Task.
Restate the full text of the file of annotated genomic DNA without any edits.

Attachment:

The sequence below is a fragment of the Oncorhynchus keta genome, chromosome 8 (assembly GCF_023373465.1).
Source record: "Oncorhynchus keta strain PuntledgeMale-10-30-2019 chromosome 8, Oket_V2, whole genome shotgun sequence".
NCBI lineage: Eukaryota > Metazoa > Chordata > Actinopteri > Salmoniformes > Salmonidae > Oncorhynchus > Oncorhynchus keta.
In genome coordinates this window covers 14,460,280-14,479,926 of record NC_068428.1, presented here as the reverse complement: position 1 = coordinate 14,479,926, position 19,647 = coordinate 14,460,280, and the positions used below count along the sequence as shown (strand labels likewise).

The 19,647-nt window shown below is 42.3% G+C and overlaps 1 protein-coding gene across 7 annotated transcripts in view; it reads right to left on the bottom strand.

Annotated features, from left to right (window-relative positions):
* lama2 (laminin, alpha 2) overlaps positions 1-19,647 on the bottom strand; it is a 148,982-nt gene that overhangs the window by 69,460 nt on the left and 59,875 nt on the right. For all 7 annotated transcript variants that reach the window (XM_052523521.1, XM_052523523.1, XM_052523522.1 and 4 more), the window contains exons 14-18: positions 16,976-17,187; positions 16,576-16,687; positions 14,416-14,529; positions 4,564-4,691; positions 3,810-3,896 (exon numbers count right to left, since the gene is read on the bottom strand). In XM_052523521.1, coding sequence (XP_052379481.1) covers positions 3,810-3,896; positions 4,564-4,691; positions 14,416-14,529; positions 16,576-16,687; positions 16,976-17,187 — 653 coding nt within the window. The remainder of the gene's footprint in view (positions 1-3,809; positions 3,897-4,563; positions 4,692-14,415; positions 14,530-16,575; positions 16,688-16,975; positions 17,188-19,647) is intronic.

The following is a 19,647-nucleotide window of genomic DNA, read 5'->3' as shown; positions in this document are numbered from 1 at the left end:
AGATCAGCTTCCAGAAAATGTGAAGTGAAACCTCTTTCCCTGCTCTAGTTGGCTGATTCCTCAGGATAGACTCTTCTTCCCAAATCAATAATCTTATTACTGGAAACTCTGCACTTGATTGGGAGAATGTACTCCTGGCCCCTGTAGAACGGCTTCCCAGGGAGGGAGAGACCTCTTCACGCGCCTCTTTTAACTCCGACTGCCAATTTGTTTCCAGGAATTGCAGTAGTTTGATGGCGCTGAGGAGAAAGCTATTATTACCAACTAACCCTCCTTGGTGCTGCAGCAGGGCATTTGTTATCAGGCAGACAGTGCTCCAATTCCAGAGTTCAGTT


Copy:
The sequence below is a fragment of the Oncorhynchus keta genome, chromosome 8 (assembly GCF_023373465.1).
Source record: "Oncorhynchus keta strain PuntledgeMale-10-30-2019 chromosome 8, Oket_V2, whole genome shotgun sequence".
NCBI lineage: Eukaryota > Metazoa > Chordata > Actinopteri > Salmoniformes > Salmonidae > Oncorhynchus > Oncorhynchus keta.
In genome coordinates this window covers 14,460,280-14,479,926 of record NC_068428.1, presented here as the reverse complement: position 1 = coordinate 14,479,926, position 19,647 = coordinate 14,460,280, and the positions used below count along the sequence as shown (strand labels likewise).

The 19,647-nt window shown below is 42.3% G+C and overlaps 1 protein-coding gene across 7 annotated transcripts in view; it reads right to left on the bottom strand.

Annotated features, from left to right (window-relative positions):
* lama2 (laminin, alpha 2) overlaps positions 1-19,647 on the bottom strand; it is a 148,982-nt gene that overhangs the window by 69,460 nt on the left and 59,875 nt on the right. For all 7 annotated transcript variants that reach the window (XM_052523521.1, XM_052523523.1, XM_052523522.1 and 4 more), the window contains exons 14-18: positions 16,976-17,187; positions 16,576-16,687; positions 14,416-14,529; positions 4,564-4,691; positions 3,810-3,896 (exon numbers count right to left, since the gene is read on the bottom strand). In XM_052523521.1, coding sequence (XP_052379481.1) covers positions 3,810-3,896; positions 4,564-4,691; positions 14,416-14,529; positions 16,576-16,687; positions 16,976-17,187 — 653 coding nt within the window. The remainder of the gene's footprint in view (positions 1-3,809; positions 3,897-4,563; positions 4,692-14,415; positions 14,530-16,575; positions 16,688-16,975; positions 17,188-19,647) is intronic.

The following is a 19,647-nucleotide window of genomic DNA, read 5'->3' as shown; positions in this document are numbered from 1 at the left end:
AGATCAGCTTCCAGAAAATGTGAAGTGAAACCTCTTTCCCTGCTCTAGTTGGCTGATTCCTCAGGATAGACTCTTCTTCCCAAATCAATAATCTTATTACTGGAAACTCTGCACTTGATTGGGAGAATGTACTCCTGGCCCCTGTAGAACGGCTTCCCAGGGAGGGAGAGACCTCTTCACGCGCCTCTTTTAACTCCGACTGCCAATTTGTTTCCAGGAATTGCAGTAGTTTGATGGCGCTGAGGAGAAAGCTATTATTACCAACTAACCCTCCTTGGTGCTGCAGCAGGGCATTTGTTATCAGGCAGACAGTGCTCCAATTCCAGAGTTCAGTT